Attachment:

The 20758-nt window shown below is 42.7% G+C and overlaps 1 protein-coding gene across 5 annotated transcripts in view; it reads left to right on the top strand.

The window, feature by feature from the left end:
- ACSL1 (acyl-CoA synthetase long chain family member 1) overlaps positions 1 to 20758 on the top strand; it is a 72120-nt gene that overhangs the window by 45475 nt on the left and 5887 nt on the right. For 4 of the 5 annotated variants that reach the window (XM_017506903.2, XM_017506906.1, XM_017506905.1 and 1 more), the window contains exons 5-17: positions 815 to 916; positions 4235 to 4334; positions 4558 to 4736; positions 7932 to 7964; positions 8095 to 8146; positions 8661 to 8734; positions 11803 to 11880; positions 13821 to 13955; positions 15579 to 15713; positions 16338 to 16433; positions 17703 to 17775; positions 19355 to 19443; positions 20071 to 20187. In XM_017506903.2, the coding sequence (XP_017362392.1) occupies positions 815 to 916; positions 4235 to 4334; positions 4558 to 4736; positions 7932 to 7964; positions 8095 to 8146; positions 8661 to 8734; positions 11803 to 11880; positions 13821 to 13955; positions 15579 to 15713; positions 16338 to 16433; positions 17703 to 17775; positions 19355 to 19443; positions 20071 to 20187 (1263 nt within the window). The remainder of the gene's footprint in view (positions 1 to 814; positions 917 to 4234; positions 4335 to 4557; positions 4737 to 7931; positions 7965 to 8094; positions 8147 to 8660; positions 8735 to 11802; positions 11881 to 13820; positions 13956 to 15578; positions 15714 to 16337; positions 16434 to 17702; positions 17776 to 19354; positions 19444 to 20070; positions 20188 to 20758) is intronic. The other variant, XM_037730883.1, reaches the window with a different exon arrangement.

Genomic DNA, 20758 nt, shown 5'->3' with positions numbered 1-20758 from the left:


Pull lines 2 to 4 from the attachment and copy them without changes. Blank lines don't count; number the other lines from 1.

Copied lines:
The window, feature by feature from the left end:
- ACSL1 (acyl-CoA synthetase long chain family member 1) overlaps positions 1 to 20758 on the top strand; it is a 72120-nt gene that overhangs the window by 45475 nt on the left and 5887 nt on the right. For 4 of the 5 annotated variants that reach the window (XM_017506903.2, XM_017506906.1, XM_017506905.1 and 1 more), the window contains exons 5-17: positions 815 to 916; positions 4235 to 4334; positions 4558 to 4736; positions 7932 to 7964; positions 8095 to 8146; positions 8661 to 8734; positions 11803 to 11880; positions 13821 to 13955; positions 15579 to 15713; positions 16338 to 16433; positions 17703 to 17775; positions 19355 to 19443; positions 20071 to 20187. In XM_017506903.2, the coding sequence (XP_017362392.1) occupies positions 815 to 916; positions 4235 to 4334; positions 4558 to 4736; positions 7932 to 7964; positions 8095 to 8146; positions 8661 to 8734; positions 11803 to 11880; positions 13821 to 13955; positions 15579 to 15713; positions 16338 to 16433; positions 17703 to 17775; positions 19355 to 19443; positions 20071 to 20187 (1263 nt within the window). The remainder of the gene's footprint in view (positions 1 to 814; positions 917 to 4234; positions 4335 to 4557; positions 4737 to 7931; positions 7965 to 8094; positions 8147 to 8660; positions 8735 to 11802; positions 11881 to 13820; positions 13956 to 15578; positions 15714 to 16337; positions 16434 to 17702; positions 17776 to 19354; positions 19444 to 20070; positions 20188 to 20758) is intronic. The other variant, XM_037730883.1, reaches the window with a different exon arrangement.

Genomic DNA, 20758 nt, shown 5'->3' with positions numbered 1-20758 from the left: